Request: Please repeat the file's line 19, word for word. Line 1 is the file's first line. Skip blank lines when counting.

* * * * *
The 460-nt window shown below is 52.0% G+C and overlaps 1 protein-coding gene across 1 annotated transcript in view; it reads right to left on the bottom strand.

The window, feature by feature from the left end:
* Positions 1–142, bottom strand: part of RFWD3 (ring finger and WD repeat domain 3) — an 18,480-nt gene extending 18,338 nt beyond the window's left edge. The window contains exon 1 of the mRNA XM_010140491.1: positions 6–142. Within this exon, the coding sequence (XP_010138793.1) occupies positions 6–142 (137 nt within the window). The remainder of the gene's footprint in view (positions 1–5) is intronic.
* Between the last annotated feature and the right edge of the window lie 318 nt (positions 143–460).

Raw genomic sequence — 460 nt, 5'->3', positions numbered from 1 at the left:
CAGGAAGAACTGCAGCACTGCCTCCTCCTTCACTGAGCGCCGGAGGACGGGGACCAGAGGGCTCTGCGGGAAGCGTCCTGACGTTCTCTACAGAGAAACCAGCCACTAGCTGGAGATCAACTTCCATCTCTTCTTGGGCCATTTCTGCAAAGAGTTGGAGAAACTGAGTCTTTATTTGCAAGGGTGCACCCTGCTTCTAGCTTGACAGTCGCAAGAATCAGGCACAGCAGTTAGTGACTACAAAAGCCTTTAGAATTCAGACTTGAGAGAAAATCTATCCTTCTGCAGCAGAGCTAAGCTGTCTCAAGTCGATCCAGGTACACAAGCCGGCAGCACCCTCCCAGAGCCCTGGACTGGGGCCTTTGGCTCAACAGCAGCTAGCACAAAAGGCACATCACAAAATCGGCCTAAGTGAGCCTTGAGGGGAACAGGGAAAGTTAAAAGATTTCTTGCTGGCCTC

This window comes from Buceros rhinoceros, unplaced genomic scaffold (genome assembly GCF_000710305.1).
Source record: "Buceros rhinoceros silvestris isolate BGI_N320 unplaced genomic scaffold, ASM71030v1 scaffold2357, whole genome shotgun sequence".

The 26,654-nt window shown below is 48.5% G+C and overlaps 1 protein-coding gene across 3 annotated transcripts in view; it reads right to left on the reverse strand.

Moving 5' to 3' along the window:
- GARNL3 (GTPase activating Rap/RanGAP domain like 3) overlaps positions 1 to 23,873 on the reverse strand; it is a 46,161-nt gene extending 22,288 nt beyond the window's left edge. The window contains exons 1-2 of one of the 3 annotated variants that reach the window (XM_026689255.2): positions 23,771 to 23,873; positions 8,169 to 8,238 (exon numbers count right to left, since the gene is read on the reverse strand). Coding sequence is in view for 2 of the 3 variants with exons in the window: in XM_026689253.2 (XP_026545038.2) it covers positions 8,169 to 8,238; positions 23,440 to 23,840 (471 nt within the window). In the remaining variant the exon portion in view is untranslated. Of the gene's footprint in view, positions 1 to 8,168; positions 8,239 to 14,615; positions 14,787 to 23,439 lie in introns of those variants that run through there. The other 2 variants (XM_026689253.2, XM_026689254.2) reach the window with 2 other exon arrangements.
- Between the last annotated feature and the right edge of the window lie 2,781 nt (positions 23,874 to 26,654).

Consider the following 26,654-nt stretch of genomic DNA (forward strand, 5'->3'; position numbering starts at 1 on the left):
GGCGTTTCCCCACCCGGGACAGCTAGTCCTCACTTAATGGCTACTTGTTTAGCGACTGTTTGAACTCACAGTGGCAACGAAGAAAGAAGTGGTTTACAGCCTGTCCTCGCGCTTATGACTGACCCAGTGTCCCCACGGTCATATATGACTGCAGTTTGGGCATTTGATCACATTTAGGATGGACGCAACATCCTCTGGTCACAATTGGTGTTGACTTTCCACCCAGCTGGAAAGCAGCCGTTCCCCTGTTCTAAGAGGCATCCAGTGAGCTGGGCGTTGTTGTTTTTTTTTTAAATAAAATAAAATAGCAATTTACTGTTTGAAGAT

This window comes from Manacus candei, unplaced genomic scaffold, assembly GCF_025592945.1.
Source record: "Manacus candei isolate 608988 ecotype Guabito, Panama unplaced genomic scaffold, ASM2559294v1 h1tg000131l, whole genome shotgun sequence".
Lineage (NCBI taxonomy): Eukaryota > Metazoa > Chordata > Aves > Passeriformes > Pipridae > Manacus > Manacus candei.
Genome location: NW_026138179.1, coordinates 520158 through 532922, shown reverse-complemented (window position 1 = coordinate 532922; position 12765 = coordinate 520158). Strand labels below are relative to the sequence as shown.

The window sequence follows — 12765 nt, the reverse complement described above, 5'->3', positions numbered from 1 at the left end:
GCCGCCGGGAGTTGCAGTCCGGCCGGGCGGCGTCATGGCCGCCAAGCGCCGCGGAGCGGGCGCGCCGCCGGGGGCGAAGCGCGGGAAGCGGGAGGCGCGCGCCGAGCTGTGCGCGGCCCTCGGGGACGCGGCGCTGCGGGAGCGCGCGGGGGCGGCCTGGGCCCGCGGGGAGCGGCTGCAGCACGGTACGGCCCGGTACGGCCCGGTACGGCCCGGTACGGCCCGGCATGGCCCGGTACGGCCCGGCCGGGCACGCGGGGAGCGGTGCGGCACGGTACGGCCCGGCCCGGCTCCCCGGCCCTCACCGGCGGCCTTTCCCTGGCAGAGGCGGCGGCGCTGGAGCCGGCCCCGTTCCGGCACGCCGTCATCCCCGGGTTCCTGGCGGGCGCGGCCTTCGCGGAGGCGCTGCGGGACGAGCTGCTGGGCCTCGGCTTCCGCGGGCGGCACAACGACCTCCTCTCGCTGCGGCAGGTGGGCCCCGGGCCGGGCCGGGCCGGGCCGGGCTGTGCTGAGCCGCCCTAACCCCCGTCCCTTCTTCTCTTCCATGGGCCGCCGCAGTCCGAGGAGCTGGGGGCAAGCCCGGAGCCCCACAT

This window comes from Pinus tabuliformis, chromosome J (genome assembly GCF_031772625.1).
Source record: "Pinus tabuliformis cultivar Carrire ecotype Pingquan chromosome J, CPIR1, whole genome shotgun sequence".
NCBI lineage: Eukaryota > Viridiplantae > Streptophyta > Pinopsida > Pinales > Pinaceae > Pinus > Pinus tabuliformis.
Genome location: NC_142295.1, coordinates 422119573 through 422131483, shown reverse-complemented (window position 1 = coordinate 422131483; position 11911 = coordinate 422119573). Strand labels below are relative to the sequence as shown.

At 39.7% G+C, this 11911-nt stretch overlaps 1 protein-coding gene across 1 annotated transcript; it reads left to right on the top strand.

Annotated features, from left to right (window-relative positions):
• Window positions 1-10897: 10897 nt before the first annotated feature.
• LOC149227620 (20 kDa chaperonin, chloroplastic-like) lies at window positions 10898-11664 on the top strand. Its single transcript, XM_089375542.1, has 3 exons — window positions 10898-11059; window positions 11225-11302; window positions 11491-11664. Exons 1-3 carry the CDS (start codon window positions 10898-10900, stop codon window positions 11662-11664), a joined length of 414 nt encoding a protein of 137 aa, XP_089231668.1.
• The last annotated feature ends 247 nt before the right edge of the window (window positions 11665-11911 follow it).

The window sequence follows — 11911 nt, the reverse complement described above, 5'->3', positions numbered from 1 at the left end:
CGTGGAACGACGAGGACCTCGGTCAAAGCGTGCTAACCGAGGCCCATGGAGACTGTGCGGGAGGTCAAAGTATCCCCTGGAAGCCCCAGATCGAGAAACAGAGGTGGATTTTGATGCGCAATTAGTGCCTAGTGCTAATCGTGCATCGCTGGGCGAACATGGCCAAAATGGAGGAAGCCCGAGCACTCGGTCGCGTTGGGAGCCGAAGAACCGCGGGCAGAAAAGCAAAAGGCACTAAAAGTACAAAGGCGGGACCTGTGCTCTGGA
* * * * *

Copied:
The window sequence follows — 12765 nt, the reverse complement described above, 5'->3', positions numbered from 1 at the left end: